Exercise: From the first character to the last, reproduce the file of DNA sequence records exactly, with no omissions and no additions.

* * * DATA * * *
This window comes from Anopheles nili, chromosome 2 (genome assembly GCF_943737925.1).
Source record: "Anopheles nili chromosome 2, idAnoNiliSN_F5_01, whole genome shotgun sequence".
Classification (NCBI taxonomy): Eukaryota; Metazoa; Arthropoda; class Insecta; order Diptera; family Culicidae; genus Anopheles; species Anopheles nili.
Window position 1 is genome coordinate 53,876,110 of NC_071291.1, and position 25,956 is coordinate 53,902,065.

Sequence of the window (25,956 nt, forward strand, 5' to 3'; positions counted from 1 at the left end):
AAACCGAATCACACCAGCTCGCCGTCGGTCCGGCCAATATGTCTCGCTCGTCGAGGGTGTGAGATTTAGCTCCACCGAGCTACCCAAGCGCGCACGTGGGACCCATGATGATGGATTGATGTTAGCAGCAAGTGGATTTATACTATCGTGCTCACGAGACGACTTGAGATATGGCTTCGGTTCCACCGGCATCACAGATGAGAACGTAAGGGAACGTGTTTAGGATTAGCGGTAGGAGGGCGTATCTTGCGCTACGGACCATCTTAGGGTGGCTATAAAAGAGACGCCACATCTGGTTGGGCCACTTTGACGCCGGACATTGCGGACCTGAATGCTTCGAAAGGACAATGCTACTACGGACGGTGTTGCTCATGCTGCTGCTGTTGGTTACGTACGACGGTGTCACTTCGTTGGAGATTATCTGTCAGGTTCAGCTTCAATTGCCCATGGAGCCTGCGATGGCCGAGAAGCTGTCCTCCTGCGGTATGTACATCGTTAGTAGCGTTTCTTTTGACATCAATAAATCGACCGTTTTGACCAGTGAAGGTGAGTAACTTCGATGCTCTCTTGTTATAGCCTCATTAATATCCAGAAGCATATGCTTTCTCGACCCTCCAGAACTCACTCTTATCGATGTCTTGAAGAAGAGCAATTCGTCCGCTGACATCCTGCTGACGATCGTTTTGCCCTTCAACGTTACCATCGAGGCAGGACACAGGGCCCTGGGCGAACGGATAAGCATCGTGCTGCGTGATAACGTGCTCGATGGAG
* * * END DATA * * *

This window comes from Anopheles nili, chromosome 2 (genome assembly GCF_943737925.1).
Source record: "Anopheles nili chromosome 2, idAnoNiliSN_F5_01, whole genome shotgun sequence".
Classification (NCBI taxonomy): Eukaryota; Metazoa; Arthropoda; class Insecta; order Diptera; family Culicidae; genus Anopheles; species Anopheles nili.
Window position 1 is genome coordinate 53,876,110 of NC_071291.1, and position 25,956 is coordinate 53,902,065.

Sequence of the window (25,956 nt, forward strand, 5' to 3'; positions counted from 1 at the left end):
AAACCGAATCACACCAGCTCGCCGTCGGTCCGGCCAATATGTCTCGCTCGTCGAGGGTGTGAGATTTAGCTCCACCGAGCTACCCAAGCGCGCACGTGGGACCCATGATGATGGATTGATGTTAGCAGCAAGTGGATTTATACTATCGTGCTCACGAGACGACTTGAGATATGGCTTCGGTTCCACCGGCATCACAGATGAGAACGTAAGGGAACGTGTTTAGGATTAGCGGTAGGAGGGCGTATCTTGCGCTACGGACCATCTTAGGGTGGCTATAAAAGAGACGCCACATCTGGTTGGGCCACTTTGACGCCGGACATTGCGGACCTGAATGCTTCGAAAGGACAATGCTACTACGGACGGTGTTGCTCATGCTGCTGCTGTTGGTTACGTACGACGGTGTCACTTCGTTGGAGATTATCTGTCAGGTTCAGCTTCAATTGCCCATGGAGCCTGCGATGGCCGAGAAGCTGTCCTCCTGCGGTATGTACATCGTTAGTAGCGTTTCTTTTGACATCAATAAATCGACCGTTTTGACCAGTGAAGGTGAGTAACTTCGATGCTCTCTTGTTATAGCCTCATTAATATCCAGAAGCATATGCTTTCTCGACCCTCCAGAACTCACTCTTATCGATGTCTTGAAGAAGAGCAATTCGTCCGCTGACATCCTGCTGACGATCGTTTTGCCCTTCAACGTTACCATCGAGGCAGGACACAGGGCCCTGGGCGAACGGATAAGCATCGTGCTGCGTGATAACGTGCTCGATGGAG